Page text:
Whether it’s a cheesy zombie movie, whether it’s something from a Clive Barker novel, whether it’s Freddy Krueger, whether it’s the sarcastic dialogue in a TV show like “Supernatural” (yes, I’m still watching it) or whether it’s one of Ellis’ Keith stories from “Left 4 Dead 2”– horror and dark comedy are often firmly intertwined with each other.

At first glance, this might seem like a strange thing. After all, the horror genre is supposed to be dark and depressing, it’s supposed to fill you with feelings of bleakness and terror. It’s supposed to be a serious and dramatic genre.

And, yet, many things in the horror genre also include a lot of dark humour – why is this?

Well, I can think of at least four reasons….

1) The obvious reason: When we watch a movie, play a computer game or read a novel – we want to be entertained. We want something that makes life more interesting for us for a couple of hours. We want to be frightened, but we don’t want to be miserable.

So, adding dark comedy to a horror story is a way to make sure that, although your story might frighten your audience, it won’t make them feel depressed. It’ll give them at least a short break from the horrifyingly bleak events of your story.

Plus, this also applies to writers too. Although it’s been a long time since I last wrote any proper horror fiction, I’d often find that I was either too frightened or too miserable to write any more after spending a while writing “serious” horror fiction. So, adding some comedy can be a way to keep writing when your own story starts to scare or depress you.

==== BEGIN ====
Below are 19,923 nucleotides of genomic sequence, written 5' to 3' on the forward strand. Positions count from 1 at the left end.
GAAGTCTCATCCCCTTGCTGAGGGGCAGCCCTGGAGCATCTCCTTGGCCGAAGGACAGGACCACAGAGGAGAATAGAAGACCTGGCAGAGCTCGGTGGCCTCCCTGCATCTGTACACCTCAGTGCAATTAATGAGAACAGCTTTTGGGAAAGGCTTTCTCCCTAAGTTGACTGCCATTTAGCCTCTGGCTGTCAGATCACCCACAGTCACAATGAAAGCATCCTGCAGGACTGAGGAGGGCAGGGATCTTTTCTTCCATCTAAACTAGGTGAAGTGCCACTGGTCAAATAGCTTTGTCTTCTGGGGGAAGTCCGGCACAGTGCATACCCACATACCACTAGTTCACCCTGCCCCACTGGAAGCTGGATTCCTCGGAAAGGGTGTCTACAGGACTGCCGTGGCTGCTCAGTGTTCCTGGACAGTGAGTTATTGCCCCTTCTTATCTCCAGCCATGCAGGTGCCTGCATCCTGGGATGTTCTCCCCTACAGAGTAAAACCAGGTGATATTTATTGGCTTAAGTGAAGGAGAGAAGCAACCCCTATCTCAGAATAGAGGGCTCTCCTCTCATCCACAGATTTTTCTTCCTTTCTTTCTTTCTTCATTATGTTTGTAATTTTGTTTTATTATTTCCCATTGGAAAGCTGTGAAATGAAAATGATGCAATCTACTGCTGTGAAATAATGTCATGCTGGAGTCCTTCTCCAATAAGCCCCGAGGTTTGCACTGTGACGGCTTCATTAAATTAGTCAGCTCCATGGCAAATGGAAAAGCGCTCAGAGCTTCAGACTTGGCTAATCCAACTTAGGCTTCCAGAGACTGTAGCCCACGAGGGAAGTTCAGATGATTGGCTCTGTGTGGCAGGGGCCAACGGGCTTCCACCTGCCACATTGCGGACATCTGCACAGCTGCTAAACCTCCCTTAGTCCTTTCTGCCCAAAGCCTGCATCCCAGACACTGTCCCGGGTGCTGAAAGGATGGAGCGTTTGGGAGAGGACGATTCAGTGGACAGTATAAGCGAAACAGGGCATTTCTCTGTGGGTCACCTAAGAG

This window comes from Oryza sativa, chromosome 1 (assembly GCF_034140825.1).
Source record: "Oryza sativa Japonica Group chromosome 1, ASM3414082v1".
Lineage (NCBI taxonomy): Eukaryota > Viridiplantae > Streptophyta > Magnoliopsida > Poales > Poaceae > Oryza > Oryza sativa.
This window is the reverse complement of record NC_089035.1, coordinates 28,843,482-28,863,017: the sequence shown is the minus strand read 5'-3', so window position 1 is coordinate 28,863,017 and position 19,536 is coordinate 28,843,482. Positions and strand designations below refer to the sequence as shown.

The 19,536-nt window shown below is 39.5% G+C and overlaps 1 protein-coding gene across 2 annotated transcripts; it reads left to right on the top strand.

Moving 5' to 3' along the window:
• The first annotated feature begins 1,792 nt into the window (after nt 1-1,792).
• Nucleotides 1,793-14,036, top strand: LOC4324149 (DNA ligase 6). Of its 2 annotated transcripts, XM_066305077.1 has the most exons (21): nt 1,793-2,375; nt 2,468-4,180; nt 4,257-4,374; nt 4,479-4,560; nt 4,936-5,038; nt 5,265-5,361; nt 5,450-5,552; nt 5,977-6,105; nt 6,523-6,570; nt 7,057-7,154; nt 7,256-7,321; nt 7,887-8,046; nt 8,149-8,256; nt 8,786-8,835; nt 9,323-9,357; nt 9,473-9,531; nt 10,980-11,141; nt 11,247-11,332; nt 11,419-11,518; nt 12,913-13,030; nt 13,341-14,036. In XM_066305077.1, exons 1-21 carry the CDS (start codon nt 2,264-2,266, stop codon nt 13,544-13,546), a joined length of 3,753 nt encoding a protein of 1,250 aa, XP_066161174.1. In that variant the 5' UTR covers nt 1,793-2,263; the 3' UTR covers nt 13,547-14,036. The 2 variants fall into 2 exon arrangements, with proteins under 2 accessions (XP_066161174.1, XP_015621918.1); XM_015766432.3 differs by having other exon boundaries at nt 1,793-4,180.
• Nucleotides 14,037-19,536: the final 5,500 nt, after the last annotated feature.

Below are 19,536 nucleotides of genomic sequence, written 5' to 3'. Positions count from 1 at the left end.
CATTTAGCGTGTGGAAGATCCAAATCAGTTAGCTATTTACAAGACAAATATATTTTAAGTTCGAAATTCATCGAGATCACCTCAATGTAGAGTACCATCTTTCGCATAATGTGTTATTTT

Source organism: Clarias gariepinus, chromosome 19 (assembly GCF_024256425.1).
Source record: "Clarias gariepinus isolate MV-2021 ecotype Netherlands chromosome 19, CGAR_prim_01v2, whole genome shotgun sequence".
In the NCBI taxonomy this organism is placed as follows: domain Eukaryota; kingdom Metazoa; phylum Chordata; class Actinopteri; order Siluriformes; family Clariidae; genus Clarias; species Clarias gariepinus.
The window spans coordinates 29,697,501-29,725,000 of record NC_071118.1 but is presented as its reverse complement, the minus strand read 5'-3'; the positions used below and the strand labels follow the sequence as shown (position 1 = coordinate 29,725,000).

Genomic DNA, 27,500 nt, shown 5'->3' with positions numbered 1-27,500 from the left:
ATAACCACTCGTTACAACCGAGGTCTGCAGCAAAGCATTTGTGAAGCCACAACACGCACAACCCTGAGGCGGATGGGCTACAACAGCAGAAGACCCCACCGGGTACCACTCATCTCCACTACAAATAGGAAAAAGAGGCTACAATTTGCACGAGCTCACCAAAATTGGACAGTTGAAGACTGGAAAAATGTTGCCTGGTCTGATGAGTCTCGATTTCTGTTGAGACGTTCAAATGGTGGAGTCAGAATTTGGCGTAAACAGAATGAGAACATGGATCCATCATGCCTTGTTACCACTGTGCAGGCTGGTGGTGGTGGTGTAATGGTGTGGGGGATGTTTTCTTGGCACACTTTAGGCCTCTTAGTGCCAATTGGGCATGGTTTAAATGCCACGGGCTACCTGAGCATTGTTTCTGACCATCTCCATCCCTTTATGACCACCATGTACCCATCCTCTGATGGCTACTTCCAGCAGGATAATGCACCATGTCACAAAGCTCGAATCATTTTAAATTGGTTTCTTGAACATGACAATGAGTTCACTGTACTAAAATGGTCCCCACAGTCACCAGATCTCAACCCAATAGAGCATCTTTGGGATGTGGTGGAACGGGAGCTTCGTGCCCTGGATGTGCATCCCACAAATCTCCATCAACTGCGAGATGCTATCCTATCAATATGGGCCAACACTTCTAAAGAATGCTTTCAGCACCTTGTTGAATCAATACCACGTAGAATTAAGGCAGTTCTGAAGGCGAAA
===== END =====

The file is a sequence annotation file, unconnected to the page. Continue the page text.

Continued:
2) Similarities: Structurally speaking, the horror and comedy genres are a lot more similar than you might think. Both genres rely on clever pacing, expert timing, exaggerations, detailed narration, clever dialogue and absurdly strange situations in order to elicit an emotional response in the audience. In comedies, this response is laughter. In horror stories, this response is terror.

In other words, many of the techniques that you can use to make people laugh are very similar to the techniques you can use to terrify people. So, if you’re using these techniques anyway, then it isn’t too difficult to use them in a different way every once in a while.

3) Scottish showers: Back in 2009, I was lucky enough to see a re-creation of a 19th century/ early 20th century grand guignol performance (at the Abertoir festival).

In case you haven’t heard of it before, grand guignol plays were basically the theatrical equivalent of horror movies. Anyway, they would often use a very clever technique called “The Scottish Shower” in order to make their plays more frightening.